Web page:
California on Friday rolled out a new system that enables people to obtain proof of COVID-19 vaccination from the state’s health system and present it as proof of having gotten a jab.
“We’re better enabling California to verify their vaccination status to ensure our state is in a better position to encourage the best practices for reducing the spread of COVID-19,” California State Epidemiologist Dr. Erica Pan told reporters on a call.
The vaccine verification system, dubbed a “digital vaccine record,” will require people to enter several details like their name and date of birth to get a digital copy of their vaccination record. If their record is found, they will get a link that they can use to access their vaccination information, including the date or dates they received doses and a QR code confirming their record is authentic.
It’s the same information that people see on the paper card that many receive when they get a vaccine, but authorities are recommending the vaccinated keep their paper cards in a safe and secure location and use the digital pass instead.
Over 23.5 million people in California have received a COVID-19 vaccine, according to state data. Whoever administers a vaccine in the state reports details of the recipient to state authorities. Over 90 percent of the people who have been vaccinated chose to give state authorities their contact information.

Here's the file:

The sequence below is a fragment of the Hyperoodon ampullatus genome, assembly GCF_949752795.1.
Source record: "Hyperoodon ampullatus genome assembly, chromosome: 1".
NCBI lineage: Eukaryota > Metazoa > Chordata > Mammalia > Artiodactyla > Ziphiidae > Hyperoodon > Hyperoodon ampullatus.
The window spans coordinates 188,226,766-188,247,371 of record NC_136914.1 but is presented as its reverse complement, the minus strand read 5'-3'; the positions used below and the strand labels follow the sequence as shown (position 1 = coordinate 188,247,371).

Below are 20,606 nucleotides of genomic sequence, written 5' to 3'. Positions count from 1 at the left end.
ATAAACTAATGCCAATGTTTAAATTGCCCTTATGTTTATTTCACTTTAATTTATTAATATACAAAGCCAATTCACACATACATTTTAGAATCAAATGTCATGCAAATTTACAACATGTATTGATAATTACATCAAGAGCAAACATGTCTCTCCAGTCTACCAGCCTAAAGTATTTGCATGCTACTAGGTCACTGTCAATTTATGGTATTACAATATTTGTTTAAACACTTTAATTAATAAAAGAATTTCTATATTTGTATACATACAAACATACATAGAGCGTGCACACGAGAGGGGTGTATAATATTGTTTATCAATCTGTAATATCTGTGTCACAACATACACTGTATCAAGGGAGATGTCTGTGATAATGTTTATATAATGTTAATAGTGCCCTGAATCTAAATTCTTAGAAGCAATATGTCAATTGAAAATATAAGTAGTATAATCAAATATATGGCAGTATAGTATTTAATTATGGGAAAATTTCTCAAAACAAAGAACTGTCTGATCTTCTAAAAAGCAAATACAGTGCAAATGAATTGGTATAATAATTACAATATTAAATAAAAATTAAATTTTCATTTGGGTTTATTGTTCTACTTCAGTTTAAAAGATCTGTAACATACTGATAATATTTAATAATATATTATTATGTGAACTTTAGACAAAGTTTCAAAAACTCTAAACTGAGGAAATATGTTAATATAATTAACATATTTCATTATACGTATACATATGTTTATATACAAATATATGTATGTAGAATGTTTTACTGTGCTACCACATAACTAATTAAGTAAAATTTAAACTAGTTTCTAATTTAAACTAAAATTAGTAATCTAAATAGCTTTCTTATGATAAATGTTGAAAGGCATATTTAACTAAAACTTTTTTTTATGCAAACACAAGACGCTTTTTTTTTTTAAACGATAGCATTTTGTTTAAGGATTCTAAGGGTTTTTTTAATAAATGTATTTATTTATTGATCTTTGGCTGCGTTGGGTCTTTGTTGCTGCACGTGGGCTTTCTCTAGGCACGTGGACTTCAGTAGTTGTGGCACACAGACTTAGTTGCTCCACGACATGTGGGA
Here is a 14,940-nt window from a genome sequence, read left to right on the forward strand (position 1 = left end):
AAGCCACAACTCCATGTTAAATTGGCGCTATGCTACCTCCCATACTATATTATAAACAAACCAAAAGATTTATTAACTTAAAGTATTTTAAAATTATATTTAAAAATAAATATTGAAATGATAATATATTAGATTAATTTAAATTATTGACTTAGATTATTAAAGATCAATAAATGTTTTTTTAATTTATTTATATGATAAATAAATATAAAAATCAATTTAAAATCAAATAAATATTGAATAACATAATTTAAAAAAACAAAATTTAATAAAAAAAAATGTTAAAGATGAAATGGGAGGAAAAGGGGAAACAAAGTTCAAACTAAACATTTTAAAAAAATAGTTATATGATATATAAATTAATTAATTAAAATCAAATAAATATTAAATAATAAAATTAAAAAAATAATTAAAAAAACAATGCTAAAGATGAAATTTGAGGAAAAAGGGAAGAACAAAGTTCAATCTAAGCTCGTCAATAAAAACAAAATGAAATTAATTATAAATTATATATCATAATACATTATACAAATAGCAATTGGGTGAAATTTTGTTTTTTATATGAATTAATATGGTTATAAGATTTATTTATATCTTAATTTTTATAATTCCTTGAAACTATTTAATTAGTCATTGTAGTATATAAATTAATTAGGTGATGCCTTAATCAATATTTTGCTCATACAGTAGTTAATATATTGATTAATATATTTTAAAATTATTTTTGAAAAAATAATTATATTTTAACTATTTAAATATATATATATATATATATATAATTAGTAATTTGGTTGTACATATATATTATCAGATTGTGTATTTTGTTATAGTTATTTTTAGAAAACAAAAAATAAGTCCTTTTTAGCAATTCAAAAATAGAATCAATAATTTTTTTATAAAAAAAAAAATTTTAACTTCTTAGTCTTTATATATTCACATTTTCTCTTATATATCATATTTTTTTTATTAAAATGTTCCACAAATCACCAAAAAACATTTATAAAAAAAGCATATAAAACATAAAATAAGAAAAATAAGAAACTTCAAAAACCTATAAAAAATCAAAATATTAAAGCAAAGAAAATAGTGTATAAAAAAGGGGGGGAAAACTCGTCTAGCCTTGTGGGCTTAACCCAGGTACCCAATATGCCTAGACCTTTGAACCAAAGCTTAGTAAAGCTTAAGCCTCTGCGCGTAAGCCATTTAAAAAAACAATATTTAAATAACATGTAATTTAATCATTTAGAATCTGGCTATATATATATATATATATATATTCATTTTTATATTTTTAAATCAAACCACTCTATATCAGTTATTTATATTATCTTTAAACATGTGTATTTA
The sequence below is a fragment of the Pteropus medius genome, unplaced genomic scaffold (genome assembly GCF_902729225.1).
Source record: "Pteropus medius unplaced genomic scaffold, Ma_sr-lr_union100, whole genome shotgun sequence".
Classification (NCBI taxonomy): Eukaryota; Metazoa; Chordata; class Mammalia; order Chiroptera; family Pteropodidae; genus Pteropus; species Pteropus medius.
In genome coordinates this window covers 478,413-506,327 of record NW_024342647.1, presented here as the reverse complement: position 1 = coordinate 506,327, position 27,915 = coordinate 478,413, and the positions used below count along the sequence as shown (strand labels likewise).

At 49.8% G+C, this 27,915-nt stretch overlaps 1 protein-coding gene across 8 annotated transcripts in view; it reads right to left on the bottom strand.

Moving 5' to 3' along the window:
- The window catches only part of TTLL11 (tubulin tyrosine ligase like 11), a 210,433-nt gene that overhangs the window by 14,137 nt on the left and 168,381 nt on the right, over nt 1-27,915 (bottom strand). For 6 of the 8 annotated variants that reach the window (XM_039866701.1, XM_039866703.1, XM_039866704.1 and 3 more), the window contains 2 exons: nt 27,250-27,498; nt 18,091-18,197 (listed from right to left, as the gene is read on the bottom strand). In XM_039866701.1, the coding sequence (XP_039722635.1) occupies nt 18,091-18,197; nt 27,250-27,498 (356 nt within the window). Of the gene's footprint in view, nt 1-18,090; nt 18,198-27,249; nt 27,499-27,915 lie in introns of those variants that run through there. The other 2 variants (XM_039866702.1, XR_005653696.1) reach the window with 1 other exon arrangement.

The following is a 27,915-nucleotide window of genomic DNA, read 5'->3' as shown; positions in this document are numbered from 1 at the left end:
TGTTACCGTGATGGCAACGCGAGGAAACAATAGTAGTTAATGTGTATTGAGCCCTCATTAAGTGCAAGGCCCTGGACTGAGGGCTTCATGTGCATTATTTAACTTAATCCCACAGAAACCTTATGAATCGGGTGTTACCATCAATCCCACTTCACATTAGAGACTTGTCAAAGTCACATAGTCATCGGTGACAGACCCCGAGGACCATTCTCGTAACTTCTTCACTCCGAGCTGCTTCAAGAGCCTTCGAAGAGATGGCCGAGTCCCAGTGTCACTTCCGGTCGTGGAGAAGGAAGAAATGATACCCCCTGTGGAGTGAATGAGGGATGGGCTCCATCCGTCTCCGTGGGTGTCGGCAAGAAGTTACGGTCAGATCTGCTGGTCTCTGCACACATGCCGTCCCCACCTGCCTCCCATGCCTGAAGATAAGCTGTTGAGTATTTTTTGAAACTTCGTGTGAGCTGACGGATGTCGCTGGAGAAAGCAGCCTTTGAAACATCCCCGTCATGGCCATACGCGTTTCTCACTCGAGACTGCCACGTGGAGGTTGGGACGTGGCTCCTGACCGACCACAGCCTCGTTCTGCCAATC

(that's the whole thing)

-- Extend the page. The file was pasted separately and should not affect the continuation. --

For the rest of those who got a shot, they can contact a hotline at 833-422-4255 to try to get access to the digital pass.
The California Department of Technology developed the free pass, which authorities say is not a “vaccine passport.” Over half of U.S. states have banned such passports, alleging they present serious privacy concerns and disparate treatment of the unvaccinated.
The new system is “similar in concept” to the Excelsior Pass, New York’s vaccine passport, according to Rick Klau, California’s chief technology innovation officer and a former Google developer.
“This is an opportunity for a resident in our case in the state of California to simply…
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Original article posted by Zachary Stieber at The Epoch Times. Title altered by Montana Daily Gazette.